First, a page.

• Can you execute it flawlessly within the time period and within the budget?
  • Have you defined how to track and measure the results or sales?
  • Are you proud of the work and do you believe it will achieve the required impact/results?

If you can answer all or most of the 10 questions with a positive response you can be confident that your team will have a high possibility of selling the work. If you cannot, why not call the client, tell them that upon review you are not happy with the work and ask for an extension. While they may be a little angry and frustrated by the call, you may ultimately save their career and your agency’s relationship with the client.


Do your clients treat your agency as a vendor or partner…There’s a huge difference!

June 7, 2009

dog_newspaperMy discussions with other agency leaders invariably results in them lamenting the fact that over the years the agency/client relationship has continued to deteriorate. They all mention the fact that we have slid down the ladder when it comes to being seen as strategic partners, and most of all the apparent lack of client loyalty.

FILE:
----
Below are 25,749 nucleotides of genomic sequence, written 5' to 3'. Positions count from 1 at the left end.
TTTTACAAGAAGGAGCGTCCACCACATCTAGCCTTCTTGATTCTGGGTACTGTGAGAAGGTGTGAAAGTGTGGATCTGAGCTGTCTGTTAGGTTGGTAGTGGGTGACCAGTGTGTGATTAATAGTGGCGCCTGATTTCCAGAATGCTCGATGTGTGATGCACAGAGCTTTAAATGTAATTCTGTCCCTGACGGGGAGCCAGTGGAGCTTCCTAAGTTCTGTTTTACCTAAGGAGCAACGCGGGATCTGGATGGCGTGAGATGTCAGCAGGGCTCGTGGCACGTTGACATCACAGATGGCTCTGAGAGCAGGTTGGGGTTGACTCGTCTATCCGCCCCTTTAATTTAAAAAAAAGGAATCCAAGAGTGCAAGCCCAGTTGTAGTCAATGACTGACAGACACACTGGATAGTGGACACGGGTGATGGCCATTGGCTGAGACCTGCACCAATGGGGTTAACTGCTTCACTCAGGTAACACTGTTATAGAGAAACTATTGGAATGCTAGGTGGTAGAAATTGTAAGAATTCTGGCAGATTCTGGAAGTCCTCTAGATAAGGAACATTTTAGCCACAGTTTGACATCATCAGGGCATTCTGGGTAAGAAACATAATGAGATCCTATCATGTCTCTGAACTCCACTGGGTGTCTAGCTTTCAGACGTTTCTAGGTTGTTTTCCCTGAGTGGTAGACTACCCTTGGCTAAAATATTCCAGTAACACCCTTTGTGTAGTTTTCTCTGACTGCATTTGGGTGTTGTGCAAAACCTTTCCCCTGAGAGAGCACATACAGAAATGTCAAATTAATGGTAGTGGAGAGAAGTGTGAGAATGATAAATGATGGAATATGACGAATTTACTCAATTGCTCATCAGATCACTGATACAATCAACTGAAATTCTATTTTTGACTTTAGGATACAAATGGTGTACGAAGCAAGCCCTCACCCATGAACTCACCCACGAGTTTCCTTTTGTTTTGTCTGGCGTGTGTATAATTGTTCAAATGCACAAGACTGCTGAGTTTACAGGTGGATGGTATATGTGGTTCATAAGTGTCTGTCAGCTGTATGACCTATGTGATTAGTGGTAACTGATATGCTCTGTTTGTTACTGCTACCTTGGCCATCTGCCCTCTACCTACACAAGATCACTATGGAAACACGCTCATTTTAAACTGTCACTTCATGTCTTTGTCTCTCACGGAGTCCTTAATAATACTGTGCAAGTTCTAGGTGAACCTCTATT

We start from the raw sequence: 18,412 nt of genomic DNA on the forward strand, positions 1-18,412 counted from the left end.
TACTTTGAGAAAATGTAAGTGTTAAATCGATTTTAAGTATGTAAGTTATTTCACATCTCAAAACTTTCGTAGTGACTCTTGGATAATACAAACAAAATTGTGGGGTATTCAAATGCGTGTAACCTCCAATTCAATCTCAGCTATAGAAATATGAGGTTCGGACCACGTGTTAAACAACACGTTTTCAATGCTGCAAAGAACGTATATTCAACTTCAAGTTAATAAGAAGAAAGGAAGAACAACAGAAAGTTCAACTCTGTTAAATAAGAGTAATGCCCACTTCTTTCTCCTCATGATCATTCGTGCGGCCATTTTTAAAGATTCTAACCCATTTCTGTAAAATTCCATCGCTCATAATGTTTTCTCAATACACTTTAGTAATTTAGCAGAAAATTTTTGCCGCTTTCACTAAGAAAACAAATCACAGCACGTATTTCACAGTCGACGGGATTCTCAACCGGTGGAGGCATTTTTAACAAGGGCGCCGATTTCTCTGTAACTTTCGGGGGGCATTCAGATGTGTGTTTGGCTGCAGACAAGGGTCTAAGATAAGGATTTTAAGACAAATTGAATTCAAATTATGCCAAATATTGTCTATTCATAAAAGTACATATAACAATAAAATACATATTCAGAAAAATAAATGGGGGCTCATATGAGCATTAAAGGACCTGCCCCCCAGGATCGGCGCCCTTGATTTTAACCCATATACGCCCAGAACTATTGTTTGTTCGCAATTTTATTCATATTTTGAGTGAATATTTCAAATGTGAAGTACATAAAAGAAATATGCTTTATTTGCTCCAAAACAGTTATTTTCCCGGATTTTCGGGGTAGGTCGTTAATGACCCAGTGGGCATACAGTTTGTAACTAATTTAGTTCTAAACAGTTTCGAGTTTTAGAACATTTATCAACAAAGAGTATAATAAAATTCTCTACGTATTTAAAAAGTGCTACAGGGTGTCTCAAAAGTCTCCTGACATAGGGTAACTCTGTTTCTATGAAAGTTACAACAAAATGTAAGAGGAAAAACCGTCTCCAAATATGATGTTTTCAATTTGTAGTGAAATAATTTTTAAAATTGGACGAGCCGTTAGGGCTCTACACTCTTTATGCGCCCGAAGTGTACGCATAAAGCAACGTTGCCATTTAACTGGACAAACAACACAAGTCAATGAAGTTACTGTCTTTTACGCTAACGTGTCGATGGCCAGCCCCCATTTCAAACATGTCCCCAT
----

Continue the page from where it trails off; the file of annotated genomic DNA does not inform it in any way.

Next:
The dictionary definition of a vendor is, “A person or agency that sells”. Related words are “marketer”, “seller” or better still “trafficker

On the other hand the definition of partner is “a person who shares or is associated with another in some action or endeavor; sharer; associate. A player on the same side or team.”

The reality is that some client companies have a culture of treating all external suppliers of goods or services as vendors. It’s inherent to their way of doing business and is unlikely to change any time in the near future. It therefore becomes your decision as to whether you want to do business with them and accept the implications of that type of relationship.

Remember that vendors are usually interchangeable, on average do not contribute any strategic value, can command only a commodity price for what is seen as a commodity product, and are perceived as reliant on the client for business and revenue.